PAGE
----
Imagine a piece of technology that would let you control an apparatus simply by thinking about it. Lots of people, it turns out, have dreamed of just such a system, which for decades has fired the imaginations of scientists, engineers, and science fiction authors. It’s easy to see why: By transforming thought into action, a brain-machine interface could let paralyzed people control devices like wheelchairs, prosthetic limbs, or computers. Farther out in the future, in the realm of sci-fi writers, it’s possible to envision truly remarkable things, like brain implants that would allow people to augment their sensory, motor, and cognitive abilities.
That melding of mind and machine suddenly seemed a little less far-fetched in 1999, when John Chapin, Miguel Nicolelis, and their colleagues at the MCP Hahnemann School of Medicine, in Philadelphia, and Duke University, in Durham, N.C., reported that rats in their laboratory had controlled a simple robotic device using brain activity alone. Initially, when the animals were thirsty, they had to use their paws to press a lever, thus activating a robotic arm that brought a straw close to their mouths. But after receiving a brain implant that recorded and interpreted activity in their motor cortices, the animals could just think about pressing the lever and the robotic arm would instantly give them a sip of water.
Suddenly, a practical brain-machine interface, or BMI, seemed attainable. The implications were enormous for people who, because of paralysis caused by spinal-cord or brain damage, find it difficult or impossible to move their upper or lower limbs. In the United States alone, more than 5.5 million people suffer from such forms of paralysis, according to the Christopher and Dana Reeve Foundation.
The Hahnemann-Duke breakthrough energized the BMI field. Starting in 2000, researchers began unveiling proof-of-concept systems that demonstrated how rats, monkeys, and humans could control computer cursors and robotic prostheses in real time using brain signals. BMI systems have also revealed new ways of studying how the brain learns and adapts, which in turn have helped improve BMI design.
But despite all the advances, we are still a long way from a really dependable, sophisticated, and long-lasting BMI that could radically improve the lives of the physically disabled, let alone one that could let you see the infrared spectrum or download Wikipedia entries directly into your cerebral cortex. Researchers all over the world are still struggling to solve the most basic and critical problems, which include keeping the implants working reliably inside the brain and making them capable of controlling complex robotic prostheses that are useful for daily activities. At the risk of losing its credibility, the field now needs to transform BMI systems from one-of-a-kind prototypes into clinically proven technology, like pacemakers and cochlear implants.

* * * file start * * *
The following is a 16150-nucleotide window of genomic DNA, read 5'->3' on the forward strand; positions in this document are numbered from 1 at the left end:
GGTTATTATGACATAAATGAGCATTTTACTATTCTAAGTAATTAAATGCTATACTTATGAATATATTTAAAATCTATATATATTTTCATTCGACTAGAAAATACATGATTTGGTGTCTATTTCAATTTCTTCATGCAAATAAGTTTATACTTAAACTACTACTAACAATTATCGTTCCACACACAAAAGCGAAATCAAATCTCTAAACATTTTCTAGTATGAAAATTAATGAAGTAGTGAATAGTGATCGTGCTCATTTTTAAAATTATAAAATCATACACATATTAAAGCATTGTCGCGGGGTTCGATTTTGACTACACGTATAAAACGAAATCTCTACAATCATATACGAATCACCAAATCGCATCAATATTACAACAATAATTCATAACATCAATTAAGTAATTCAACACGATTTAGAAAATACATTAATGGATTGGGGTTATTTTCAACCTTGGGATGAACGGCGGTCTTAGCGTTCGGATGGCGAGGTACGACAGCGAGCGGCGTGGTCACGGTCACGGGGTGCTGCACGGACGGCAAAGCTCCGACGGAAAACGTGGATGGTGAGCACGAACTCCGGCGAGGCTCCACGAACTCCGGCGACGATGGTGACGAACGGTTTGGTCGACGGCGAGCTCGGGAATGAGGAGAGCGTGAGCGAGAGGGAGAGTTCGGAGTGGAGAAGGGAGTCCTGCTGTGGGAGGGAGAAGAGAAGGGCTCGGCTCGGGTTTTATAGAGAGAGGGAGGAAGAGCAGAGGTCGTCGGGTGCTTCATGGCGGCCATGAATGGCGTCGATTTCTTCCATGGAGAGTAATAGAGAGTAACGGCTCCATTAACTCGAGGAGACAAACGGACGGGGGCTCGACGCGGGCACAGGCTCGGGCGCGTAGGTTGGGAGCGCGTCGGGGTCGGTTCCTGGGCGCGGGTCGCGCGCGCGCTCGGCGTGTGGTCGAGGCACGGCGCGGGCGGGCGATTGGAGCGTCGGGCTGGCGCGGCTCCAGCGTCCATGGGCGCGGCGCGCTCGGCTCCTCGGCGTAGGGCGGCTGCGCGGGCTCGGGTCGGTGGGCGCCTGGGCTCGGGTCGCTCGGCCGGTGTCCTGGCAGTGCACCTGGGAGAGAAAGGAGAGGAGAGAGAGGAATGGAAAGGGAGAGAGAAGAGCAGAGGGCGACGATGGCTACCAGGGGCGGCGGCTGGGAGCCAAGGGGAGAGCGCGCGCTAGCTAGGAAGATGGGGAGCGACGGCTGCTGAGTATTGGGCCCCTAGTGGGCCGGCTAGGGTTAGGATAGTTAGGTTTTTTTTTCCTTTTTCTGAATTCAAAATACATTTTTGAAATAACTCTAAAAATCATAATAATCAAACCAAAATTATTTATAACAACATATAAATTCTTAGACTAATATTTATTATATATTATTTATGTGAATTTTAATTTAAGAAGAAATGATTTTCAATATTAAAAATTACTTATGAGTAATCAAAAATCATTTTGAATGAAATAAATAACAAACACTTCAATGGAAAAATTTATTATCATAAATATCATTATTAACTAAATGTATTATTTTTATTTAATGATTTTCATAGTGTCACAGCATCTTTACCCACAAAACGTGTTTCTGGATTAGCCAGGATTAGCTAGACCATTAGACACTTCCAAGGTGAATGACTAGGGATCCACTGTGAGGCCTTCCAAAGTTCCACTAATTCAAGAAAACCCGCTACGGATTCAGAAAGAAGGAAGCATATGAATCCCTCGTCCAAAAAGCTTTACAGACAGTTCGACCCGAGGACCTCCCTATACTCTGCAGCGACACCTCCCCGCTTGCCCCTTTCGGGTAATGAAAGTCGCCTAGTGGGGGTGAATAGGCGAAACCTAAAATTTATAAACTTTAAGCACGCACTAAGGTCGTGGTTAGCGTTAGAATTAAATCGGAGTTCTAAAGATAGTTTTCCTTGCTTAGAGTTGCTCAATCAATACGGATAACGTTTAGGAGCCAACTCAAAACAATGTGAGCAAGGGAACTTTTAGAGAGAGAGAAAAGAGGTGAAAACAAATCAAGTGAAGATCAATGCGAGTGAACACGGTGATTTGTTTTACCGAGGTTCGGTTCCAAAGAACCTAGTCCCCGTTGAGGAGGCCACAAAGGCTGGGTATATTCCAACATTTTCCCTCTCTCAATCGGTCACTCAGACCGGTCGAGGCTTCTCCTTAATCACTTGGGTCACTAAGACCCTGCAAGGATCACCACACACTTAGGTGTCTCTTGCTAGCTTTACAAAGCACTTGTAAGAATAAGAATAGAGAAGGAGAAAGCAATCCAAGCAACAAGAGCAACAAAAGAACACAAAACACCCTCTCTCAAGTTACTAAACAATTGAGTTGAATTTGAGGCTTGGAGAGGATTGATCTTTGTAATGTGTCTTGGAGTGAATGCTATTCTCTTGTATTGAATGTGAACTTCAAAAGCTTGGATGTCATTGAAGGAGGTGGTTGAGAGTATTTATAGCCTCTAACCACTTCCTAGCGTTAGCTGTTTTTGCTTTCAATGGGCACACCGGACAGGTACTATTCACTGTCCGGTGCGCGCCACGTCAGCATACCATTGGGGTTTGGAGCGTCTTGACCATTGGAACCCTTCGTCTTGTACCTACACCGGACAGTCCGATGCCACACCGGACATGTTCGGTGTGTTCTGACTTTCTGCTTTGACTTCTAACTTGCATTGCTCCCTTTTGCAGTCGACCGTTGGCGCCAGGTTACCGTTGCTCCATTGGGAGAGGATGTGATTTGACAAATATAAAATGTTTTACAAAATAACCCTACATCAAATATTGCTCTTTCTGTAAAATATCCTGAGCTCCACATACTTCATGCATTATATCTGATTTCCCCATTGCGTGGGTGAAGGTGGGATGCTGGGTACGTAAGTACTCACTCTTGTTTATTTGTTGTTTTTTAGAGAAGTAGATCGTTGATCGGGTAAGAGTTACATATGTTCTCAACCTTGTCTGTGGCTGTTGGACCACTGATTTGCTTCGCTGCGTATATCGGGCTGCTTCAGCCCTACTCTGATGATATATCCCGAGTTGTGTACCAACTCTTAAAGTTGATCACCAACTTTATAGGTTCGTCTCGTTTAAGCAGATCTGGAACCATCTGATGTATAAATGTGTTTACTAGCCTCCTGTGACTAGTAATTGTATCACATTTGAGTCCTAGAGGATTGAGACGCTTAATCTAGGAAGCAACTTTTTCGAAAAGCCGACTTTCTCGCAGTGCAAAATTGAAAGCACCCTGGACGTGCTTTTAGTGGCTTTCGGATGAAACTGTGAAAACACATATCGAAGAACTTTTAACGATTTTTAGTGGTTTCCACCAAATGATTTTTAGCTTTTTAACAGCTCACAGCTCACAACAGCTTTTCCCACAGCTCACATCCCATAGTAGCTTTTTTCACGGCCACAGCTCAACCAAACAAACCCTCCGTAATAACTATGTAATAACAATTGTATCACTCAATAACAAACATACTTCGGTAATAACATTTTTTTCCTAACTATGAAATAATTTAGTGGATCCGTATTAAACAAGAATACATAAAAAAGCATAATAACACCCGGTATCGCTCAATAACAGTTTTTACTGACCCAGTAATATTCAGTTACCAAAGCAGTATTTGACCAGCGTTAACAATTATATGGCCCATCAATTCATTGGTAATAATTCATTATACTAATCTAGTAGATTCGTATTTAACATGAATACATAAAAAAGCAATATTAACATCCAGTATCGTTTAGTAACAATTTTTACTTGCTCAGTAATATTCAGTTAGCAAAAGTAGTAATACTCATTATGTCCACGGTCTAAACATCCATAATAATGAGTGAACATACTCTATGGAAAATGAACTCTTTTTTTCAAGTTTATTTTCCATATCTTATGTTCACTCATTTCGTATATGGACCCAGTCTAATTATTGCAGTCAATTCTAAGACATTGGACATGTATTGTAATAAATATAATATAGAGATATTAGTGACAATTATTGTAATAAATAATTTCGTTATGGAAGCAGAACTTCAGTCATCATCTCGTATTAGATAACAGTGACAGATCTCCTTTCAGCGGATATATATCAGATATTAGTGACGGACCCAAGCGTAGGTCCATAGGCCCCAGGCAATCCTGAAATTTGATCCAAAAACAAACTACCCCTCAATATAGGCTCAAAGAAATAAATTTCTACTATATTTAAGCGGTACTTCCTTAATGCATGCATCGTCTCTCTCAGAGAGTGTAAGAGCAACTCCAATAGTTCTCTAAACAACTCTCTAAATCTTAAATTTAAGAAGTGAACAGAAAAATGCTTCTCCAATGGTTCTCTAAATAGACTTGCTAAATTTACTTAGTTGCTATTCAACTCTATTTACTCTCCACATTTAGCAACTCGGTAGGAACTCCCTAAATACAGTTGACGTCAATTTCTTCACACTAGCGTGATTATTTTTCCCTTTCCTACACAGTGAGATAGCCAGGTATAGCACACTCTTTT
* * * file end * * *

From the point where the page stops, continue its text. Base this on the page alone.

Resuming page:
It’s time for a fresh approach to BMI design. In my laboratory at the University of California, Berkeley, we have zeroed in on one crucial piece of the puzzle that we feel is missing in today’s standard approach: how to make the brain adapt to a prosthetic device, assimilating it as if it were a natural part of the body. Most current research focuses on implants that tap into specific neural circuits, known as cortical motor maps. With such a system, if you want to control a prosthetic arm, you try to tap the cortical map associated with the human arm. But is that really necessary?
Our research has suggested—counterintuitive though it may seem—that to operate a robotic arm you may not need to use the cortical map that controls a person’s arm. Why not? Because that person’s brain is apparently capable of developing a dedicated neural circuit, called a motor memory, for controlling a virtual device or robotic arm in a manner similar to the way it creates such memories for countless other movements and activities in life. Much to our surprise, our experiments demonstrated that learning to control a disembodied device is, for your brain, not much different from learning to ski or to swing a tennis racket. It’s this extraordinary plasticity of the brain, we believe, that researchers should exploit to usher in a new wave of BMI discoveries that will finally deliver on the promises of this technology.